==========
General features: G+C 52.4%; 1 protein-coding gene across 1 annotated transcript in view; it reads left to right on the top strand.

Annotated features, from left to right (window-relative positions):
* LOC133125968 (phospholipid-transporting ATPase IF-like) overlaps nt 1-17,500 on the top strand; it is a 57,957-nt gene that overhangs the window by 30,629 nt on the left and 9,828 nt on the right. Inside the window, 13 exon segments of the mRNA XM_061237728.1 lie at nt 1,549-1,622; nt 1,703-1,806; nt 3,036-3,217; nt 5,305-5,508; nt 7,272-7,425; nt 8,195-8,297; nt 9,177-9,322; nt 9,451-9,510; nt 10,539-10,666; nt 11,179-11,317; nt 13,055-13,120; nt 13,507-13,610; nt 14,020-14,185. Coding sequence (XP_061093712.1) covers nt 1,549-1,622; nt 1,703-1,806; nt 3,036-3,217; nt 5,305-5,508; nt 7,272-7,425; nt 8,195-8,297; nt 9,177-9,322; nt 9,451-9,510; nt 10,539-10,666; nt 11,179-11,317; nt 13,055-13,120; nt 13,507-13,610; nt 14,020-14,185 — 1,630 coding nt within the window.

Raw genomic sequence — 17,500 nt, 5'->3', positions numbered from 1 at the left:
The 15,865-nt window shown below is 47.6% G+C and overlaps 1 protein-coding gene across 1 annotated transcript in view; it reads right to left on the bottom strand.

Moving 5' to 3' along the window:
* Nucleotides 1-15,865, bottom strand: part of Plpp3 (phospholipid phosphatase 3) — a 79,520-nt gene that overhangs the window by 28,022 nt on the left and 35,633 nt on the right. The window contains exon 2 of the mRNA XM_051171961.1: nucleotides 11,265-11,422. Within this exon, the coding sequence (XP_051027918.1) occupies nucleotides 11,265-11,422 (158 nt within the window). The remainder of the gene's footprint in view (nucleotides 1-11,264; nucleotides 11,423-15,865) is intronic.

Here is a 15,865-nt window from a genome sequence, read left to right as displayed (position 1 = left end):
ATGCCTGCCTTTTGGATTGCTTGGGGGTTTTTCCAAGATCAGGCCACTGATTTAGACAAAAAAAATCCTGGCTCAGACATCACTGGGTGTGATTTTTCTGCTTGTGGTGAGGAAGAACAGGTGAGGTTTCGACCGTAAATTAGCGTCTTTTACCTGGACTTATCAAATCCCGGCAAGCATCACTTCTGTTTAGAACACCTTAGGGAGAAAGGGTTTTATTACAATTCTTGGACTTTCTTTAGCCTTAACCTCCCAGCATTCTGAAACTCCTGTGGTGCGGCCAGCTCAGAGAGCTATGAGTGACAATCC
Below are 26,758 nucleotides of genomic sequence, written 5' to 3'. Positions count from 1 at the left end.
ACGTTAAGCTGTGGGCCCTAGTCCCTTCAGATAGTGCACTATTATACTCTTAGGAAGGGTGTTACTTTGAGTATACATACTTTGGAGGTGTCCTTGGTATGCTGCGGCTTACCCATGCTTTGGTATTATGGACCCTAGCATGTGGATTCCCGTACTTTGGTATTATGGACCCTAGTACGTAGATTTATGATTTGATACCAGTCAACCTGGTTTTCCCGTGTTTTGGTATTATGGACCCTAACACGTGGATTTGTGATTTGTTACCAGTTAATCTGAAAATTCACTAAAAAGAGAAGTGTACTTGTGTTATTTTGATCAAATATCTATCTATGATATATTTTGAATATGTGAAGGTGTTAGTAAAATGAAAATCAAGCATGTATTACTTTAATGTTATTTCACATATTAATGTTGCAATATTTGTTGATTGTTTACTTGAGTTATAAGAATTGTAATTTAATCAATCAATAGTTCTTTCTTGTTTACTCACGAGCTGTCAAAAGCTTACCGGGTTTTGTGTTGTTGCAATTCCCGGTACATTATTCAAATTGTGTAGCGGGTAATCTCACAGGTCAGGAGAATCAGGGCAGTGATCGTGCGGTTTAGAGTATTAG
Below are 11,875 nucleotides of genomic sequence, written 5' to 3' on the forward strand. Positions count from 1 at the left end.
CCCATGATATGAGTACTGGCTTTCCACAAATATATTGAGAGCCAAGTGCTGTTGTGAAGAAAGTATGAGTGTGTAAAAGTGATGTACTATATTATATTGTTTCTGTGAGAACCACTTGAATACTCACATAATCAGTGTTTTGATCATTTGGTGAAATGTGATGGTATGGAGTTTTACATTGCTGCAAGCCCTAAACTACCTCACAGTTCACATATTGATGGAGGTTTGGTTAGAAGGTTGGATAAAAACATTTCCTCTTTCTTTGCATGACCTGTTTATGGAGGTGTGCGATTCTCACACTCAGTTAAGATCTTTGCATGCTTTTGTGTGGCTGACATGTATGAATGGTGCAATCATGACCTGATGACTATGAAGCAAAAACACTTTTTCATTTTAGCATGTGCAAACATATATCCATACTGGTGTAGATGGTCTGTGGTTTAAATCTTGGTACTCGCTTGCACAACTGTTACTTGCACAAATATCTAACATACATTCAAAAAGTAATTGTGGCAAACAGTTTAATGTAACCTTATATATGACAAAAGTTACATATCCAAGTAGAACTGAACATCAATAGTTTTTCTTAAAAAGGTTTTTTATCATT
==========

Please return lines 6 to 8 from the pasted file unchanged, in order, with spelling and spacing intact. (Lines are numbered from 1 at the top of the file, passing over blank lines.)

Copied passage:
Moving 5' to 3' along the window:
* Nucleotides 1-15,865, bottom strand: part of Plpp3 (phospholipid phosphatase 3) — a 79,520-nt gene that overhangs the window by 28,022 nt on the left and 35,633 nt on the right. The window contains exon 2 of the mRNA XM_051171961.1: nucleotides 11,265-11,422. Within this exon, the coding sequence (XP_051027918.1) occupies nucleotides 11,265-11,422 (158 nt within the window). The remainder of the gene's footprint in view (nucleotides 1-11,264; nucleotides 11,423-15,865) is intronic.

Here is a 15,865-nt window from a genome sequence, read left to right as displayed (position 1 = left end):